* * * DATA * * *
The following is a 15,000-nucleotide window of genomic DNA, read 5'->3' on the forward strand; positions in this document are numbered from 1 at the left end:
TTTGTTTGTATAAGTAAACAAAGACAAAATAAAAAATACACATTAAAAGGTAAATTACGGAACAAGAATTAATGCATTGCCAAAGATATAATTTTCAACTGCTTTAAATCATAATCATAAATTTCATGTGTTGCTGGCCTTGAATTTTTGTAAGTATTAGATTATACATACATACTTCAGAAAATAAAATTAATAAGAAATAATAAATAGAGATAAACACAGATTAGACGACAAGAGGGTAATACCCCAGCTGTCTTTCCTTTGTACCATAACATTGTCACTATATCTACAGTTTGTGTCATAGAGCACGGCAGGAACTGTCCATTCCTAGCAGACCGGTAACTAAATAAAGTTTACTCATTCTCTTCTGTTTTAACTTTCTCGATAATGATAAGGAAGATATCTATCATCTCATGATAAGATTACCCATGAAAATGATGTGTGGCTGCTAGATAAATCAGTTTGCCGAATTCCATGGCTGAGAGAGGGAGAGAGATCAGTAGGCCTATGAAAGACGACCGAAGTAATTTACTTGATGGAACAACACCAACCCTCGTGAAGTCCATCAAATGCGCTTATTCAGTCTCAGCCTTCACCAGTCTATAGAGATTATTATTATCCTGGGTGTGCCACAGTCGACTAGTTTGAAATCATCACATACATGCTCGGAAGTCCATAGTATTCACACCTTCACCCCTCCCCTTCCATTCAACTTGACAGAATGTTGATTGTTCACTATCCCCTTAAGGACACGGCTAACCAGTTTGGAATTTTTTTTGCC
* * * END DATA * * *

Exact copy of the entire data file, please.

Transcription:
The following is a 15,000-nucleotide window of genomic DNA, read 5'->3' on the forward strand; positions in this document are numbered from 1 at the left end:
TTTGTTTGTATAAGTAAACAAAGACAAAATAAAAAATACACATTAAAAGGTAAATTACGGAACAAGAATTAATGCATTGCCAAAGATATAATTTTCAACTGCTTTAAATCATAATCATAAATTTCATGTGTTGCTGGCCTTGAATTTTTGTAAGTATTAGATTATACATACATACTTCAGAAAATAAAATTAATAAGAAATAATAAATAGAGATAAACACAGATTAGACGACAAGAGGGTAATACCCCAGCTGTCTTTCCTTTGTACCATAACATTGTCACTATATCTACAGTTTGTGTCATAGAGCACGGCAGGAACTGTCCATTCCTAGCAGACCGGTAACTAAATAAAGTTTACTCATTCTCTTCTGTTTTAACTTTCTCGATAATGATAAGGAAGATATCTATCATCTCATGATAAGATTACCCATGAAAATGATGTGTGGCTGCTAGATAAATCAGTTTGCCGAATTCCATGGCTGAGAGAGGGAGAGAGATCAGTAGGCCTATGAAAGACGACCGAAGTAATTTACTTGATGGAACAACACCAACCCTCGTGAAGTCCATCAAATGCGCTTATTCAGTCTCAGCCTTCACCAGTCTATAGAGATTATTATTATCCTGGGTGTGCCACAGTCGACTAGTTTGAAATCATCACATACATGCTCGGAAGTCCATAGTATTCACACCTTCACCCCTCCCCTTCCATTCAACTTGACAGAATGTTGATTGTTCACTATCCCCTTAAGGACACGGCTAACCAGTTTGGAATTTTTTTTGCC